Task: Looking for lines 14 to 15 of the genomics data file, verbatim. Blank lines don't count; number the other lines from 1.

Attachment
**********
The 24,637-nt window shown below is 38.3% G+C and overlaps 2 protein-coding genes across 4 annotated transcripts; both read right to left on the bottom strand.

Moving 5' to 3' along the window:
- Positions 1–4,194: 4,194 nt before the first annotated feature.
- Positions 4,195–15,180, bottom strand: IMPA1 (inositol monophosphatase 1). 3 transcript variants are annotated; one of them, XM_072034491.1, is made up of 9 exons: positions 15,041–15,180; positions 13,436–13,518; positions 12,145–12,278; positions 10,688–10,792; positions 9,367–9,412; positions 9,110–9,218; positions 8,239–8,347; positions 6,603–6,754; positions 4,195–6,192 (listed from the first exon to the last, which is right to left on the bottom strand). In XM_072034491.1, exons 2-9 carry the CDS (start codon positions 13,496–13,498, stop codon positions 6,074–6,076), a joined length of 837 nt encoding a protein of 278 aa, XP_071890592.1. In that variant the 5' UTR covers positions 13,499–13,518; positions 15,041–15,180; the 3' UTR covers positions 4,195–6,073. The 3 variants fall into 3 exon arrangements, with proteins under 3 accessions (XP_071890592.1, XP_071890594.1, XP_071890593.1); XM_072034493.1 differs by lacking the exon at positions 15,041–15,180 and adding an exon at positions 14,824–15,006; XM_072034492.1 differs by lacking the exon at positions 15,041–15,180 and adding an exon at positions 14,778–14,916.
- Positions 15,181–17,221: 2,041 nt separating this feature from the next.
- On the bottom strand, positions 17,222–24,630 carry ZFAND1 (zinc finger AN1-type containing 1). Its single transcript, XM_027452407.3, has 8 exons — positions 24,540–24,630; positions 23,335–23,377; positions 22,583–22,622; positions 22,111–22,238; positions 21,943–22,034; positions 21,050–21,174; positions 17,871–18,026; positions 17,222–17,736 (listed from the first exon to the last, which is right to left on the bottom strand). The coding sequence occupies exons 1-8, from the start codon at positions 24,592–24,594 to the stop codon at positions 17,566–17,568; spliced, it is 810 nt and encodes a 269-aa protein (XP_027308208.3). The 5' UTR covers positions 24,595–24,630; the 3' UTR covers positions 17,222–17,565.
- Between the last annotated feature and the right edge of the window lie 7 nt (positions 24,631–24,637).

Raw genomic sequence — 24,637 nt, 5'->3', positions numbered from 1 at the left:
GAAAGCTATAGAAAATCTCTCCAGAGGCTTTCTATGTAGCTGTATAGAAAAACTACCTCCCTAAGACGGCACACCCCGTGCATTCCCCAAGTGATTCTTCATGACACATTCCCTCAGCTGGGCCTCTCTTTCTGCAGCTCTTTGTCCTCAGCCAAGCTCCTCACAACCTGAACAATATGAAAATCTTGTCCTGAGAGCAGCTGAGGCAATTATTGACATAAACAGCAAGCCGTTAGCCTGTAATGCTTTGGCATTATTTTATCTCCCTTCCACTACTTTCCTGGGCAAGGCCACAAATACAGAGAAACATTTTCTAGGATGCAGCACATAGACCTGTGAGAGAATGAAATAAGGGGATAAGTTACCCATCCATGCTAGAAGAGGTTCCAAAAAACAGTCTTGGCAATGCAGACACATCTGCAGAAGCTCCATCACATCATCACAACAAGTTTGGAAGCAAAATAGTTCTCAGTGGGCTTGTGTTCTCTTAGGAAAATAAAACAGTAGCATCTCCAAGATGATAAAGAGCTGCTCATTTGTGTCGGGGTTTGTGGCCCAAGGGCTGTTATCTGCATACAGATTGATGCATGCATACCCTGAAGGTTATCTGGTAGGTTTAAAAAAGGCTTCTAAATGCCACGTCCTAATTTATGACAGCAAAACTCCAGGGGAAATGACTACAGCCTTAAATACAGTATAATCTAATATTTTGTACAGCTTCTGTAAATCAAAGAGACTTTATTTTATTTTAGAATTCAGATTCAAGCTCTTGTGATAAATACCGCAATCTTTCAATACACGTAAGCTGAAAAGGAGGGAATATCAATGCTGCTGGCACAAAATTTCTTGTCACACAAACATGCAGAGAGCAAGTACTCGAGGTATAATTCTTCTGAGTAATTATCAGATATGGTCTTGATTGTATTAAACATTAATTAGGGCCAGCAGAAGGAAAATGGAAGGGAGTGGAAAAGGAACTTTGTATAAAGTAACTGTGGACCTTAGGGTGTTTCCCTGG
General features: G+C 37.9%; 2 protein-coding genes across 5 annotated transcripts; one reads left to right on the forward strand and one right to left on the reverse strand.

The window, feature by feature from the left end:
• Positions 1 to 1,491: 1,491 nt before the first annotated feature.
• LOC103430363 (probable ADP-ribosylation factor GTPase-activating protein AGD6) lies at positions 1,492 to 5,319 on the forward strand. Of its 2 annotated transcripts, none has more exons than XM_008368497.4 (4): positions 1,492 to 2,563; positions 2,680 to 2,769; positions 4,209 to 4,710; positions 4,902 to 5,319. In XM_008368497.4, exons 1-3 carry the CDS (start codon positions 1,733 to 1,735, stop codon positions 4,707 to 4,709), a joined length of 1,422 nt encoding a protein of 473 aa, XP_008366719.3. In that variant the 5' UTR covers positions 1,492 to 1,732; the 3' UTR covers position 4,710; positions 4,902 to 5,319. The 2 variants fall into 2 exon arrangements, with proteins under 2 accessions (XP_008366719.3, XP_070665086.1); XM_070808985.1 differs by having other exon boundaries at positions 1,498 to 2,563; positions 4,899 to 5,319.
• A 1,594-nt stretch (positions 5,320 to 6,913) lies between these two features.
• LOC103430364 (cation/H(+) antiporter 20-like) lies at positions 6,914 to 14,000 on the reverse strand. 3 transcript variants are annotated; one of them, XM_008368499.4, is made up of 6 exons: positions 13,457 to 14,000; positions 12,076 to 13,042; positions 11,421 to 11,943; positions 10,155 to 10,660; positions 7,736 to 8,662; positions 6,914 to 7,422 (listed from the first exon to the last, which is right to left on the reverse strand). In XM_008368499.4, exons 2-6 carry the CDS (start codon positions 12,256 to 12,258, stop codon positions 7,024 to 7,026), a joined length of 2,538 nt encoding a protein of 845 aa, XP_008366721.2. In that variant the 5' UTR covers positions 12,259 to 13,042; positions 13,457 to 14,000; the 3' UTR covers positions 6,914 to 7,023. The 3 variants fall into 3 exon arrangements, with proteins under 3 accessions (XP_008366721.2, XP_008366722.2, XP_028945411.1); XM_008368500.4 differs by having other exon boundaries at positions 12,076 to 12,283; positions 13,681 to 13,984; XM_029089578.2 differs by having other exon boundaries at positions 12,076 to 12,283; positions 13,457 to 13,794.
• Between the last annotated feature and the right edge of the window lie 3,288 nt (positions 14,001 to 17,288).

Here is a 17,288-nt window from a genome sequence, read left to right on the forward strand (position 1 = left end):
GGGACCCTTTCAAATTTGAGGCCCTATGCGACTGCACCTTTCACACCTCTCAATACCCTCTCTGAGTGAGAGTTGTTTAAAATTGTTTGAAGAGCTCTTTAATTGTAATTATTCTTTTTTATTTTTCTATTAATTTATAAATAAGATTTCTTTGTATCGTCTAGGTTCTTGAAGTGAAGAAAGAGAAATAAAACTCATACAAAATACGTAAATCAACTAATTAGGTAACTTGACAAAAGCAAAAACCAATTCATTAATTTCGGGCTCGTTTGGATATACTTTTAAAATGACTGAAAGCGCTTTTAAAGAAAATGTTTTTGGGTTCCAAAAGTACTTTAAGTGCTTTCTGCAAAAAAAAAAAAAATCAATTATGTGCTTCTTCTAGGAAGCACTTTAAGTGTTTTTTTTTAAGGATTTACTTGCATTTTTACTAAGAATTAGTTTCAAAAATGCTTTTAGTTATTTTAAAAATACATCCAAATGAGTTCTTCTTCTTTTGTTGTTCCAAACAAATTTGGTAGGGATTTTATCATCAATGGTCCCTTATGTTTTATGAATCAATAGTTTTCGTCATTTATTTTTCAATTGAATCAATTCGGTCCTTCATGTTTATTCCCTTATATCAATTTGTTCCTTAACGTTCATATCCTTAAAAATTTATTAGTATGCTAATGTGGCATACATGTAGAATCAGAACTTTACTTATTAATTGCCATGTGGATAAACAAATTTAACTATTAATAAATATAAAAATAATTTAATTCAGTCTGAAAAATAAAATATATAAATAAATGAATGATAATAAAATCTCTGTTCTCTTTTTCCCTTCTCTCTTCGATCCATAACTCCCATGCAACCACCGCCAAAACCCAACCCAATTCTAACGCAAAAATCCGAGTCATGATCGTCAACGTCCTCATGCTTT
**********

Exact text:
• A 1,594-nt stretch (positions 5,320 to 6,913) lies between these two features.
• LOC103430364 (cation/H(+) antiporter 20-like) lies at positions 6,914 to 14,000 on the reverse strand. 3 transcript variants are annotated; one of them, XM_008368499.4, is made up of 6 exons: positions 13,457 to 14,000; positions 12,076 to 13,042; positions 11,421 to 11,943; positions 10,155 to 10,660; positions 7,736 to 8,662; positions 6,914 to 7,422 (listed from the first exon to the last, which is right to left on the reverse strand). In XM_008368499.4, exons 2-6 carry the CDS (start codon positions 12,256 to 12,258, stop codon positions 7,024 to 7,026), a joined length of 2,538 nt encoding a protein of 845 aa, XP_008366721.2. In that variant the 5' UTR covers positions 12,259 to 13,042; positions 13,457 to 14,000; the 3' UTR covers positions 6,914 to 7,023. The 3 variants fall into 3 exon arrangements, with proteins under 3 accessions (XP_008366721.2, XP_008366722.2, XP_028945411.1); XM_008368500.4 differs by having other exon boundaries at positions 12,076 to 12,283; positions 13,681 to 13,984; XM_029089578.2 differs by having other exon boundaries at positions 12,076 to 12,283; positions 13,457 to 13,794.